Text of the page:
Don't be fooled by the grim-faced picture. It was the only unblinking one. For me, words are worth a thousand pictures. I'm looking forward to saying hi to all of you.

Thursday, September 30, 2010

The Humility of Insomnia

When people complained to me that they couldn't sleep, I said, "So, read a book or bake bread." Until the last couple of years when I began to experience occasional sleepless nights myself, I never realized how useless you are without sleep. You're just too tired to concentrate, but when you lie down in your bed, energy goes through you like fire ants. Anyone have any cures that are non-pharmaceutical?

Wednesday, September 29, 2010

After a great drama, I have to put my fingers in my ears

Today I went to see Laura Linney in Time Stands Still, a fascinating play about a couple who are war photographers and how sharing those experiences brings them closer together and tears them apart. It's also wrestles with the question: Is it moral for a photographer to be snapping shots of people who are being massacred, set on fire, dying, instead of putting down your camera and trying to help them. As soon as the show was over, members of the audience started complaining, "That was depressing," "That was a downer." Why didn't they go see Lend Me a Tenor or La Cages aux Folles? This happens each time I see a serious play. Next time I'm bringing post-theater earplugs.

Thursday, September 16, 2010

The Rapture of Being a Noticer

Went to see Shaw's Mrs. Warren's Profession, at the Roundabout Theater. I was blown away by the sets, the acting, especially Cherry Jones' rendition of Mrs. Warren. But during intermission while I was on line at the Ladies', I saw another show just as memorable. A tall, bony, older women with orthopedic sandals (I wear them, too), and a large, chisel-cut nose, was at the sink, looking in the mirror. She took the hairpins out of her white hair. It hair fell down to her mid-back. When she combed it, I could swear I saw tiny stars glinting in its sheen. As continued to comb her hair, her body swayed gracefully forward and back. She was unaware of me watching her private ritual, but I couldn't have looked away. She was a young woman again, perhaps imagining herself getting ready to see her fiance. Finally, she wound her hair back into a topknot, pinned it with the long bobby pins I hadn't seen since my grandmother died, and returned to her public self, an gaunt older woman with a chiseled face and an overly bright green jacket and orthopedic shoes.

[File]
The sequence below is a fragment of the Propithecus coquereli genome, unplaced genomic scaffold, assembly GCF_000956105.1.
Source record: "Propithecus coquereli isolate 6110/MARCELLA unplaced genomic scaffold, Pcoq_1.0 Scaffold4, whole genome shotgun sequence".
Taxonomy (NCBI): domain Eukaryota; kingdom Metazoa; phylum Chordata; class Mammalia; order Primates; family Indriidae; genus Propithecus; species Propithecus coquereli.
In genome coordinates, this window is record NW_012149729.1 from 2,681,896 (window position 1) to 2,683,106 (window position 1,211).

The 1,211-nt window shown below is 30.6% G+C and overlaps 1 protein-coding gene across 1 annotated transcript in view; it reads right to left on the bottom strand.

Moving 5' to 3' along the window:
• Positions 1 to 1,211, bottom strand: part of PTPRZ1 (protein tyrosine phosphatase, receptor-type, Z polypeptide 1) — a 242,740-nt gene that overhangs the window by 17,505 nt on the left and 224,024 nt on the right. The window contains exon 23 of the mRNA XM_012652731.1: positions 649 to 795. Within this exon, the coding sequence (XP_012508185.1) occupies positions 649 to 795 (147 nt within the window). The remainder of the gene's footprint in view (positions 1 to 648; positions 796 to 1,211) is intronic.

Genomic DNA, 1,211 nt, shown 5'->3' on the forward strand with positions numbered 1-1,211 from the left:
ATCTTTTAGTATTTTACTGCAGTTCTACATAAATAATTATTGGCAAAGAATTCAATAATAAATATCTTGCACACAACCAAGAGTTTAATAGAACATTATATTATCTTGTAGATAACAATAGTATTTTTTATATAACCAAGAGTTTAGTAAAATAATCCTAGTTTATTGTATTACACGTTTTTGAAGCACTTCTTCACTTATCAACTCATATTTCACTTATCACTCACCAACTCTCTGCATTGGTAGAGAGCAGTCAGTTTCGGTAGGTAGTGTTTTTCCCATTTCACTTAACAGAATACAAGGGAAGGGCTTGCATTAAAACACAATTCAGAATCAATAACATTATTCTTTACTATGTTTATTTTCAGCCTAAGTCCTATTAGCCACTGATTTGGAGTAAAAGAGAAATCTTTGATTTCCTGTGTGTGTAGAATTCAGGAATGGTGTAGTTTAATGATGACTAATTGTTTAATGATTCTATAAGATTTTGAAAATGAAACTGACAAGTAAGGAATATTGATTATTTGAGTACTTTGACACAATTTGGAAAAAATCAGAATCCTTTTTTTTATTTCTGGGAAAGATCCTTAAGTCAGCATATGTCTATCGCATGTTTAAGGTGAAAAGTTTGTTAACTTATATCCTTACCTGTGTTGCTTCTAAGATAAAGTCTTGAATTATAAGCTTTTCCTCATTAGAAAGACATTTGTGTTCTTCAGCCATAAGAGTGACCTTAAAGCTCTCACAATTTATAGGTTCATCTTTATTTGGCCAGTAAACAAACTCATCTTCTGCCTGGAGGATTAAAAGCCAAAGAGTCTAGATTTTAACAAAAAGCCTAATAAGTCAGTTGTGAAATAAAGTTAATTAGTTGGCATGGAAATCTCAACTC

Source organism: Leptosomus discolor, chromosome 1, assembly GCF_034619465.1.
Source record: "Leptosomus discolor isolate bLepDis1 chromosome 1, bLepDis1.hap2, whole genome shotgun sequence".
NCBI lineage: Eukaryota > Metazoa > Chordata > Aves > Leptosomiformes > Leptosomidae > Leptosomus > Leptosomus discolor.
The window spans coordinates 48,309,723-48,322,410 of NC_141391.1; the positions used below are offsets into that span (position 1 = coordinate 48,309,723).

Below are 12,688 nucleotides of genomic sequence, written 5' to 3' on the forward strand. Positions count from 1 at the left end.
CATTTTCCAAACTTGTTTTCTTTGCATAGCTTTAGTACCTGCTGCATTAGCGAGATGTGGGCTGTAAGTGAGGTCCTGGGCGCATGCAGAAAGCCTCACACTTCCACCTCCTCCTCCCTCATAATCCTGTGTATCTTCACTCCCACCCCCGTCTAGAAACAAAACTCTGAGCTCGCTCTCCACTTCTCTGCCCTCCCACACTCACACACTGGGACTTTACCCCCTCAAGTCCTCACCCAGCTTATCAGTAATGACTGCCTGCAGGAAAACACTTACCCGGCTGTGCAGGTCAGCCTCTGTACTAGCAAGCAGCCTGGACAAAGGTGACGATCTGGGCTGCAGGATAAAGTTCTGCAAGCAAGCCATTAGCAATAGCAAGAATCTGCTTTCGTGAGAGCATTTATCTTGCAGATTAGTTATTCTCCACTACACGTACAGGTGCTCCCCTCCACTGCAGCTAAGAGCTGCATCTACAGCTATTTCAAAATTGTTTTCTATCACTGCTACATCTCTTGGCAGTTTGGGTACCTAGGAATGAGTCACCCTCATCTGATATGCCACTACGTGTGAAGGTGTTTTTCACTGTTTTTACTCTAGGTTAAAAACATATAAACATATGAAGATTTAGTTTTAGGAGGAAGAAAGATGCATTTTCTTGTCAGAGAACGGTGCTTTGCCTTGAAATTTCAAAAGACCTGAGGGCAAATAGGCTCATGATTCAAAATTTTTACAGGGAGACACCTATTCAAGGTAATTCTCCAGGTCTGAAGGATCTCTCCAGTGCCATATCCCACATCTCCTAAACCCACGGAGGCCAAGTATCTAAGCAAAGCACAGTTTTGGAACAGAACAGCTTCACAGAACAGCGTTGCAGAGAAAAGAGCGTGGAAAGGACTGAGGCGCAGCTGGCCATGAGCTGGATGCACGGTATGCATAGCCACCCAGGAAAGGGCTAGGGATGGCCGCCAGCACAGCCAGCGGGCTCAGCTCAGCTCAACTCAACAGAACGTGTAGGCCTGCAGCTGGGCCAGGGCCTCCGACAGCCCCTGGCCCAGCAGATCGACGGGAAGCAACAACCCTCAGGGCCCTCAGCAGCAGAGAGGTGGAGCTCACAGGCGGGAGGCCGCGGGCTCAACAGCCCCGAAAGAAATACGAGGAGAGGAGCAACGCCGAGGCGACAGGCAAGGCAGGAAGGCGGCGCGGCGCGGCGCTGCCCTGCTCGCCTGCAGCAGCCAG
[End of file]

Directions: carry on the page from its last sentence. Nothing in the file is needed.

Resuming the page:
Tuesday, September 14, 2010


Tiger Rising, by Kate DiCamillo, (Candlewick Press) a children's book, is top-notch to read if you want to learn about layering, that is, having elements that weave through the story, giving it depth. See how she uses Blake's Tiger, Tiger, Burning Bright to enhance the magic of this story about a boy who was whalloped by his father for crying at his mother's funeral, the grief that he kept in unopened suitcases of the mind, causing a rash so severe on his legs that the principal barred him from school. Read how this boy, with the help of a girl named Sistine, as in the Sistine Chapel, heals his heart through friendship and love.

Tuesday, September 7, 2010

This recipe is from my friend, Kim Ballerini, a English professor and the best cook I know.

This recipe and the Ostriker poem was sent to me by my friend, Kim Ballerini, for Rosh Hashonnah. Enjoy with me:

Pot Roast Brisket for slow cooker

3-4 lb beef brisket
2-3 Tbs flour1
2 Tbs herbs de Provence4-
5 carrots cut into circles2 big onions sliced1
14 ounce can of beef broth or beef stock
1 cup luscious red wine (optional) but it is a great option2
2 Tbs olive oil
2 cloves of sliced garlic
Salt and Pepper

Put flour, herbs, and salt and pepper in a large bowl or large Ziploc bag. Toss brisket in flour mixture and then place it in the slow cooker. If there is flour left over pour it over the meat. Layer the carrots and onions on the top. Add the beef broth and optional red wine and and cook on high for approximately 4 1/2 to 5 hours. Do not add potatoes--it just muddies it and I have no idea what those brussel sprouts were about—say no to such things. Let the ingredients be what they are. Serve the meat and sauce over "No Yolks" brand dumplings. They are in a clear bag and look like noodles but they call them dumplings. I don't know why. Serve the food and let the wine flow in deep red jewelled bliss. And all is well.

Monday, September 6, 2010

Opportunities to express yourself creatively are endless and can come at any time

When I was an art major in college, the head of the department made it seem that there were a few annointed souls who would become artists and the rest of us could forget it. True, one of their choices did show at the Whitney Biennial and has a lot of success, but the rest of us found our way as well. I became a writer; a friend a caligrapher, someone else a sculptor who teaches at a fine university, etc. So if you're creative, never let anyone tell you that you won't find your way to express it in the world.

My friend, Cara, a psychotherapist, is taking up acting in her middle years. She's already landed a few things and here she is in a pilot for the Discovery Channel...hold your breath...as a therapist running a support group for people who believe they have been abducted by aliens.